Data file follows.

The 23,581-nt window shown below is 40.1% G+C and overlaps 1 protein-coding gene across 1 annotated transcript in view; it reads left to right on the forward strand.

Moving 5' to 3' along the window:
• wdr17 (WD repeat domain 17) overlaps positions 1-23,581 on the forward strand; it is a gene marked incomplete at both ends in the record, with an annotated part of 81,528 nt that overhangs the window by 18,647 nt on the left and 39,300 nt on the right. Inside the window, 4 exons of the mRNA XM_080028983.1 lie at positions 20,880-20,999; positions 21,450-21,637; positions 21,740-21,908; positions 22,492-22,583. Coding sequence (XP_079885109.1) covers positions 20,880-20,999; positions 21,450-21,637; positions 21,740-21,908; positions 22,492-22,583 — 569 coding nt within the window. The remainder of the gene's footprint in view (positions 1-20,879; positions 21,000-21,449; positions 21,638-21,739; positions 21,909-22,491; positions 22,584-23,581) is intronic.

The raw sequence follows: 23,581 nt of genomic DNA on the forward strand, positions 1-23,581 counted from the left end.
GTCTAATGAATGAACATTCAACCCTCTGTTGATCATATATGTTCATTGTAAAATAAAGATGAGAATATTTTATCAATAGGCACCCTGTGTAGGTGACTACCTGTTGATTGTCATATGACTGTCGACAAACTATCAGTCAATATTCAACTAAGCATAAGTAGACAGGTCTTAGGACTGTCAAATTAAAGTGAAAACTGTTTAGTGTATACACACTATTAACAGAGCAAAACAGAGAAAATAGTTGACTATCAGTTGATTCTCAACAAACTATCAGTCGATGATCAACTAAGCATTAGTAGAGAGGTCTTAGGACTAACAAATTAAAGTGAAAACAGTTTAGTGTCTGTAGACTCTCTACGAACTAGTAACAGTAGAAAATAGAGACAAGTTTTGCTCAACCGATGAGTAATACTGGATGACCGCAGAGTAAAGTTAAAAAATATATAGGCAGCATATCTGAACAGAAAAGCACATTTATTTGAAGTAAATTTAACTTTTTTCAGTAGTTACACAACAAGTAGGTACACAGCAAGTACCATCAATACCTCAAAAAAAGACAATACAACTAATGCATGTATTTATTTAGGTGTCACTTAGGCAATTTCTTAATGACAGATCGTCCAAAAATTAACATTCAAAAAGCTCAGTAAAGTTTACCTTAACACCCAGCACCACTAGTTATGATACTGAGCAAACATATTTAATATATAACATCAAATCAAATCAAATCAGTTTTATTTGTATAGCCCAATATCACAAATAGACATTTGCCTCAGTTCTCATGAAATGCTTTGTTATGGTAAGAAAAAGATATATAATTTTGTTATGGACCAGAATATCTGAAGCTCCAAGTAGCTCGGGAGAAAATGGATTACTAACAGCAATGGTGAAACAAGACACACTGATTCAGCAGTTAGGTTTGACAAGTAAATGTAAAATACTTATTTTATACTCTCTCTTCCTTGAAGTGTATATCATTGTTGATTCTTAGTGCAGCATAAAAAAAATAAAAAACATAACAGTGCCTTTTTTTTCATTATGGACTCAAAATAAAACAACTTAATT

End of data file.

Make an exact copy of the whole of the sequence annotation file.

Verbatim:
The 23,581-nt window shown below is 40.1% G+C and overlaps 1 protein-coding gene across 1 annotated transcript in view; it reads left to right on the forward strand.

Moving 5' to 3' along the window:
• wdr17 (WD repeat domain 17) overlaps positions 1-23,581 on the forward strand; it is a gene marked incomplete at both ends in the record, with an annotated part of 81,528 nt that overhangs the window by 18,647 nt on the left and 39,300 nt on the right. Inside the window, 4 exons of the mRNA XM_080028983.1 lie at positions 20,880-20,999; positions 21,450-21,637; positions 21,740-21,908; positions 22,492-22,583. Coding sequence (XP_079885109.1) covers positions 20,880-20,999; positions 21,450-21,637; positions 21,740-21,908; positions 22,492-22,583 — 569 coding nt within the window. The remainder of the gene's footprint in view (positions 1-20,879; positions 21,000-21,449; positions 21,638-21,739; positions 21,909-22,491; positions 22,584-23,581) is intronic.

The raw sequence follows: 23,581 nt of genomic DNA on the forward strand, positions 1-23,581 counted from the left end.
GTCTAATGAATGAACATTCAACCCTCTGTTGATCATATATGTTCATTGTAAAATAAAGATGAGAATATTTTATCAATAGGCACCCTGTGTAGGTGACTACCTGTTGATTGTCATATGACTGTCGACAAACTATCAGTCAATATTCAACTAAGCATAAGTAGACAGGTCTTAGGACTGTCAAATTAAAGTGAAAACTGTTTAGTGTATACACACTATTAACAGAGCAAAACAGAGAAAATAGTTGACTATCAGTTGATTCTCAACAAACTATCAGTCGATGATCAACTAAGCATTAGTAGAGAGGTCTTAGGACTAACAAATTAAAGTGAAAACAGTTTAGTGTCTGTAGACTCTCTACGAACTAGTAACAGTAGAAAATAGAGACAAGTTTTGCTCAACCGATGAGTAATACTGGATGACCGCAGAGTAAAGTTAAAAAATATATAGGCAGCATATCTGAACAGAAAAGCACATTTATTTGAAGTAAATTTAACTTTTTTCAGTAGTTACACAACAAGTAGGTACACAGCAAGTACCATCAATACCTCAAAAAAAGACAATACAACTAATGCATGTATTTATTTAGGTGTCACTTAGGCAATTTCTTAATGACAGATCGTCCAAAAATTAACATTCAAAAAGCTCAGTAAAGTTTACCTTAACACCCAGCACCACTAGTTATGATACTGAGCAAACATATTTAATATATAACATCAAATCAAATCAAATCAGTTTTATTTGTATAGCCCAATATCACAAATAGACATTTGCCTCAGTTCTCATGAAATGCTTTGTTATGGTAAGAAAAAGATATATAATTTTGTTATGGACCAGAATATCTGAAGCTCCAAGTAGCTCGGGAGAAAATGGATTACTAACAGCAATGGTGAAACAAGACACACTGATTCAGCAGTTAGGTTTGACAAGTAAATGTAAAATACTTATTTTATACTCTCTCTTCCTTGAAGTGTATATCATTGTTGATTCTTAGTGCAGCATAAAAAAAATAAAAAACATAACAGTGCCTTTTTTTTCATTATGGACTCAAAATAAAACAACTTAATT